Keeping Our Waterways Clean

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     The Conasauga River is an ideal spot for recreation. Volunteers at the annual watershed cleanup event encourage residents to carry out what they take in to prevent litter and water pollution. (Photo by Kathlina Alford)

The Conasauga River is an ideal spot for recreation. Volunteers at the annual watershed cleanup event encourage residents to carry out what they take in to prevent litter and water pollution. (Photo by Kathlina Alford)

This Saturday I’ll be joining other volunteers in an effort to keep the Conasauga watershed clean and beautiful by picking litter (trash in the wrong place). October 22 is the 22nd annual Conasauga River Watershed Clean-up event that takes place concurrently at seven sites in Whitfield and Murray counties from 9:00 am to noon. Last year three hundred and sixty volunteers spent the morning removing trash, debris, and invasive plants from eleven clean-up sites.


Muddy tires, litter, abandoned mattresses, and a lost truck cover were part of the 11,463 pounds of garbage removed by volunteers during the event in 2015. Garbage found at each site is the result illegal dumping, irresponsible abandonment after using a site for recreation, or accidental loss of items from a vehicle with an unsecured load.


According to the 2009 Keep America Beautiful Litter Study, motorists and pedestrians contribute a combined total of nearly 70% of litter that measures over 4 inches. Motorists not properly securing truck or cargo loads represent 20.7% of roadway litter that measures 4 inches or more. Vehicle debris and improperly secured containers, dumpsters, trash cans or residential waste or recycling bins represent another 8.1% of litter over 4 inches.


Of that litter, the majority includes fast food, snack, tobacco, and other product packaging like wrappers and boxes. Packaging comprises nearly half of all litter that is 4 inches or greater, while the remaining litter in that category is made up of beverage contains for products like soft drinks and beer.


While litter looks unsightly, it also has economic and environmental impacts. According to the study, “this includes lost tourism revenues, expenses for repairing vehicles, boats and ships, restoration of ecosystems, wildlife injury, and eventually the cost to human health.” Even homeowners estimate that litter in their neighborhood can decrease the value of their home by 10% or more.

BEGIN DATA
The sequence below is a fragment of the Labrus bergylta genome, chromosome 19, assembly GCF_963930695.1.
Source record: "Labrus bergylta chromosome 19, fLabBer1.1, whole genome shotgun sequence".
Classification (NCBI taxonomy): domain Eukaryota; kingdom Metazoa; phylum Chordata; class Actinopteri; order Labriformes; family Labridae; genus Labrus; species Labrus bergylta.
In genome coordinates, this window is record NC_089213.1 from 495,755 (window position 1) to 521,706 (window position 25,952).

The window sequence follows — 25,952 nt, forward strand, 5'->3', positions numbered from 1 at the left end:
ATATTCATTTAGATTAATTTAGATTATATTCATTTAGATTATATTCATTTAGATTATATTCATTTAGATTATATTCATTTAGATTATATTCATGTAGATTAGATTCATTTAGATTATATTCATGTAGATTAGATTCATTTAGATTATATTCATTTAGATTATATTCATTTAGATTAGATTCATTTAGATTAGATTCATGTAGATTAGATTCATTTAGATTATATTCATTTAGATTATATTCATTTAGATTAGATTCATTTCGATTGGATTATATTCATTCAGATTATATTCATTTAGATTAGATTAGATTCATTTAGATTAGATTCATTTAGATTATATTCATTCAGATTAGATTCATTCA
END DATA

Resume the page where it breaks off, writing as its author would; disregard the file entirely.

Trash may be out of sight and out of mind, but it still has an impact long after it’s thrown away. According to the study, “Debris may be carried by storm drains into local waterways, with potential for serious environmental contamination. Wind and weather, traffic, and animals all move litter into gutters, lawns and landscaped areas, alleyways, and parking structures.”


This means that a soda bottle carelessly tossed out of a car window by an inconsiderate driver can eventually end up in our waterways. Whether it’s via a storm drain or being blown straight into a creek, litter thrown out in our community eventually ends up in the Conasauga River watershed. No matter where you live and how much or how little water is nearby, you live in a watershed. Which means all the litter affects you too.


The Conasauga is one of the six most biologically diverse freshwater river systems in the country. It supports 24 endangered species, and a dozen other imperiled species like the Southern Pigtoe Mussel, and the Conasauga Log Perch, which is a fish found in no other place in the world. Litter and water pollution have a negative impact on the quality of life of these animals reducing their oxygen levels and food sources.


Even if you don’t see a creek near your home, you can have a positive impact on the quality of water. In fact, we can all do our small part to keep our watershed clean on a daily basis. For example, not throwing trash on the ground, picking up pet waste, and properly disposing of used motor oil is a start. However, once a year, we can really come together to pitch in to make a big difference.


Volunteers for this year’s clean-up event can expect to spend a couple of hours in the morning picking up trash and, depending on the location, removing invasive plants like Chinese privet. Volunteers should wear sturdy shoes or boots, long pants, and long sleeve shirts. Gloves, trash bags, water, and snacks will be provided at each site. And, as a thank you, volunteers will receive a t-shirt commemorating this year’s event while supplies last.  


To download the event flyer with directions to the seven locations visit For more details, call 706-278-5001 or follow Keep Dalton-Whitfield Beautiful on Facebook to join and share the event listing. The river cleanup is part of the United Way’s Make a Difference Day. To find other volunteer opportunities available this weekend visit or call 706-226-4357.